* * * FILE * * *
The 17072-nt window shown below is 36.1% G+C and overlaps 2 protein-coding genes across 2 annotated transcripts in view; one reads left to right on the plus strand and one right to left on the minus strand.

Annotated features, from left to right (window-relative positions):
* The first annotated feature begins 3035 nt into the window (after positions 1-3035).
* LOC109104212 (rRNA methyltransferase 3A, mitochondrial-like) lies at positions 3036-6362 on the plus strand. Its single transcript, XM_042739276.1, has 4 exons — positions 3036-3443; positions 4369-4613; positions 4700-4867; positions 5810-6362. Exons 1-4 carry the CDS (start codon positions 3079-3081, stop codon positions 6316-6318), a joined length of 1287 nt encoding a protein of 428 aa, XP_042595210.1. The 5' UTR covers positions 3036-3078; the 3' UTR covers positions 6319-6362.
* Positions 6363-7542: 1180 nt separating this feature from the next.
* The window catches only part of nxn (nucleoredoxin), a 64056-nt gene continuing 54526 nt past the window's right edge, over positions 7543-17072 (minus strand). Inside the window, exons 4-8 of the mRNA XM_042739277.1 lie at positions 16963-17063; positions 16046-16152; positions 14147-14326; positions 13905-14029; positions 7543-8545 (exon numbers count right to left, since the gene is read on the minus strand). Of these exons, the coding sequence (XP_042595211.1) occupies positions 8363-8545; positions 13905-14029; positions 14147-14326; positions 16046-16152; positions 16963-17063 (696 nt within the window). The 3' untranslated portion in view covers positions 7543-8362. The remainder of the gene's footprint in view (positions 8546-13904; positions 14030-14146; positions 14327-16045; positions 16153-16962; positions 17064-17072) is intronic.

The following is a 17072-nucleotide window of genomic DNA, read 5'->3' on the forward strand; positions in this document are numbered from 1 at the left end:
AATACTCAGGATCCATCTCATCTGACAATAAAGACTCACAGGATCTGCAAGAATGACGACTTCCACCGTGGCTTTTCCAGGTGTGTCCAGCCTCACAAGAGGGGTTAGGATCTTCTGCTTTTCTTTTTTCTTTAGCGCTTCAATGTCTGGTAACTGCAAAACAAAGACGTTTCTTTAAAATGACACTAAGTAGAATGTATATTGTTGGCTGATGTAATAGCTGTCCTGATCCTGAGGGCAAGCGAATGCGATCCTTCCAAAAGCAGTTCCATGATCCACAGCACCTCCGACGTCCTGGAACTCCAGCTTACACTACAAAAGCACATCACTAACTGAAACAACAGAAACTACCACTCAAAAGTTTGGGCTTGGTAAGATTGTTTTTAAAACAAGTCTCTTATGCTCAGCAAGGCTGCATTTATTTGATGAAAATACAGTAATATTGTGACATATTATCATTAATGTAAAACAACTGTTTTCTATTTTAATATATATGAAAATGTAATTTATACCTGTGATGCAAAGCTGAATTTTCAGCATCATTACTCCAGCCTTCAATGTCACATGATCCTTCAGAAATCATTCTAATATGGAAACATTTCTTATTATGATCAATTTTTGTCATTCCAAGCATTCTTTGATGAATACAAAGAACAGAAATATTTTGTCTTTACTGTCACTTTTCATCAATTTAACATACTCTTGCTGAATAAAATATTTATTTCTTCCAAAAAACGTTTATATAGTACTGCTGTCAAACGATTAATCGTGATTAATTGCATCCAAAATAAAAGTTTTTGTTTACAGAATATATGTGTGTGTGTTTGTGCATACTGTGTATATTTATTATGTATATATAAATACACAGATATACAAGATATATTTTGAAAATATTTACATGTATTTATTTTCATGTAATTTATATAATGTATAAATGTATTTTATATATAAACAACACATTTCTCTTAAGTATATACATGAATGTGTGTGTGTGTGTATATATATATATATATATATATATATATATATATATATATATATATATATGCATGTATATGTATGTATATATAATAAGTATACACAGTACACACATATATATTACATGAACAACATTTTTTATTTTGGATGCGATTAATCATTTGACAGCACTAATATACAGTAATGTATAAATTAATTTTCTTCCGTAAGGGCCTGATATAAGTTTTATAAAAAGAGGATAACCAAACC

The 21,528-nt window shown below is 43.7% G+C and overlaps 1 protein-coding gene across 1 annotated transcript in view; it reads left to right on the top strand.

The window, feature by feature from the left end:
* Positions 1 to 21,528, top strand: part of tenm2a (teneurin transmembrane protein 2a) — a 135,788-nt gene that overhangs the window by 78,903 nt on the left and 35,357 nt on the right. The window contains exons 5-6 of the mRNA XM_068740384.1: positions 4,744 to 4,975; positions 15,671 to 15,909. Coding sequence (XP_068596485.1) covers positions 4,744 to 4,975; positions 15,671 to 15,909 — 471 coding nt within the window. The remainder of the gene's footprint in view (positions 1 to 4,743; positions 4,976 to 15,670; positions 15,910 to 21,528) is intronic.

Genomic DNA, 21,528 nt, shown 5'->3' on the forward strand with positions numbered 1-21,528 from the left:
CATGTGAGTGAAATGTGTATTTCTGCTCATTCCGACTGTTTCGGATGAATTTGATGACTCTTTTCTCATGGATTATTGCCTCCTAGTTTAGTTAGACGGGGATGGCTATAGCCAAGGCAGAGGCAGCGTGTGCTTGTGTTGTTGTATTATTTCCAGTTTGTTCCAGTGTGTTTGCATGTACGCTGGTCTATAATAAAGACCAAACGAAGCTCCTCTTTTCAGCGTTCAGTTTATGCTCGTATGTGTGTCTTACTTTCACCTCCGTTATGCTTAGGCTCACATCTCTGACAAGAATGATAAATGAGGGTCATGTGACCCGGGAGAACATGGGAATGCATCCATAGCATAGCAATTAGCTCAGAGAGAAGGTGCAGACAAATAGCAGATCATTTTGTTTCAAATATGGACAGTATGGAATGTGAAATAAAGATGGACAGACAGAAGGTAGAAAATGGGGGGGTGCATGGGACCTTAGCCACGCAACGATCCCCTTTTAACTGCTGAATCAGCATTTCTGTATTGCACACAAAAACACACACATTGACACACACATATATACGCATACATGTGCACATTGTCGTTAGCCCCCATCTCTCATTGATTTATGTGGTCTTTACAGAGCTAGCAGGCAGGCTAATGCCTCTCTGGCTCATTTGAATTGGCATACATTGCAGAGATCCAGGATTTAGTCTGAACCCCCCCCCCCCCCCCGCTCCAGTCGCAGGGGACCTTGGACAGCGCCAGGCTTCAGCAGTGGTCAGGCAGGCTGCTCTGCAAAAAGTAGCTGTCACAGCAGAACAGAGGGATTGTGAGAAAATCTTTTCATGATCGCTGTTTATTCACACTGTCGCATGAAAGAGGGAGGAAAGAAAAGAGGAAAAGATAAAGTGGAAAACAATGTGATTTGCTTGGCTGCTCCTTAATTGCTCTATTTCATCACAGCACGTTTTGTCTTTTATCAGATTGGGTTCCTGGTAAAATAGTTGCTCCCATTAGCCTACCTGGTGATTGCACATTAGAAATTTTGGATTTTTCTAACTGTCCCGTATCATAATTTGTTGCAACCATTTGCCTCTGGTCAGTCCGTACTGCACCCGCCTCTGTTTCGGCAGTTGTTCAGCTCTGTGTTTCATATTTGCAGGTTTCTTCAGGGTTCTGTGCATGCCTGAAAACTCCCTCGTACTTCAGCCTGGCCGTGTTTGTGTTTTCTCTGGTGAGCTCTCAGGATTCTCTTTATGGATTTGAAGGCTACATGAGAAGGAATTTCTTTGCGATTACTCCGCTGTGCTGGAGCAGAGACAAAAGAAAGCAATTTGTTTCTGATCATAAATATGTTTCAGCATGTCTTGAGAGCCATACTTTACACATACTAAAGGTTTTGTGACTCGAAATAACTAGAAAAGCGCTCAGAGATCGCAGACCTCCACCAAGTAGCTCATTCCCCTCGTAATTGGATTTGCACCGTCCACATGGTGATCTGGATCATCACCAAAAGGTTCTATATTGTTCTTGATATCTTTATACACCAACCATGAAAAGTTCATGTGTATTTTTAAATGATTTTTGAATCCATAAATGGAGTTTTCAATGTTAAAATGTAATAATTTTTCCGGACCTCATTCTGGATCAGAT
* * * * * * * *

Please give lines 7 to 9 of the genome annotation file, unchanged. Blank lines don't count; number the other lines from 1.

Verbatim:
The following is a 17072-nucleotide window of genomic DNA, read 5'->3' on the forward strand; positions in this document are numbered from 1 at the left end:
AATACTCAGGATCCATCTCATCTGACAATAAAGACTCACAGGATCTGCAAGAATGACGACTTCCACCGTGGCTTTTCCAGGTGTGTCCAGCCTCACAAGAGGGGTTAGGATCTTCTGCTTTTCTTTTTTCTTTAGCGCTTCAATGTCTGGTAACTGCAAAACAAAGACGTTTCTTTAAAATGACACTAAGTAGAATGTATATTGTTGGCTGATGTAATAGCTGTCCTGATCCTGAGGGCAAGCGAATGCGATCCTTCCAAAAGCAGTTCCATGATCCACAGCACCTCCGACGTCCTGGAACTCCAGCTTACACTACAAAAGCACATCACTAACTGAAACAACAGAAACTACCACTCAAAAGTTTGGGCTTGGTAAGATTGTTTTTAAAACAAGTCTCTTATGCTCAGCAAGGCTGCATTTATTTGATGAAAATACAGTAATATTGTGACATATTATCATTAATGTAAAACAACTGTTTTCTATTTTAATATATATGAAAATGTAATTTATACCTGTGATGCAAAGCTGAATTTTCAGCATCATTACTCCAGCCTTCAATGTCACATGATCCTTCAGAAATCATTCTAATATGGAAACATTTCTTATTATGATCAATTTTTGTCATTCCAAGCATTCTTTGATGAATACAAAGAACAGAAATATTTTGTCTTTACTGTCACTTTTCATCAATTTAACATACTCTTGCTGAATAAAATATTTATTTCTTCCAAAAAACGTTTATATAGTACTGCTGTCAAACGATTAATCGTGATTAATTGCATCCAAAATAAAAGTTTTTGTTTACAGAATATATGTGTGTGTGTTTGTGCATACTGTGTATATTTATTATGTATATATAAATACACAGATATACAAGATATATTTTGAAAATATTTACATGTATTTATTTTCATGTAATTTATATAATGTATAAATGTATTTTATATATAAACAACACATTTCTCTTAAGTATATACATGAATGTGTGTGTGTGTGTATATATATATATATATATATATATATATATATATATATATATATATATATGCATGTATATGTATGTATATATAATAAGTATACACAGTACACACATATATATTACATGAACAACATTTTTTATTTTGGATGCGATTAATCATTTGACAGCACTAATATACAGTAATGTATAAATTAATTTTCTTCCGTAAGGGCCTGATATAAGTTTTATAAAAAGAGGATAACCAAACC

The 21,528-nt window shown below is 43.7% G+C and overlaps 1 protein-coding gene across 1 annotated transcript in view; it reads left to right on the top strand.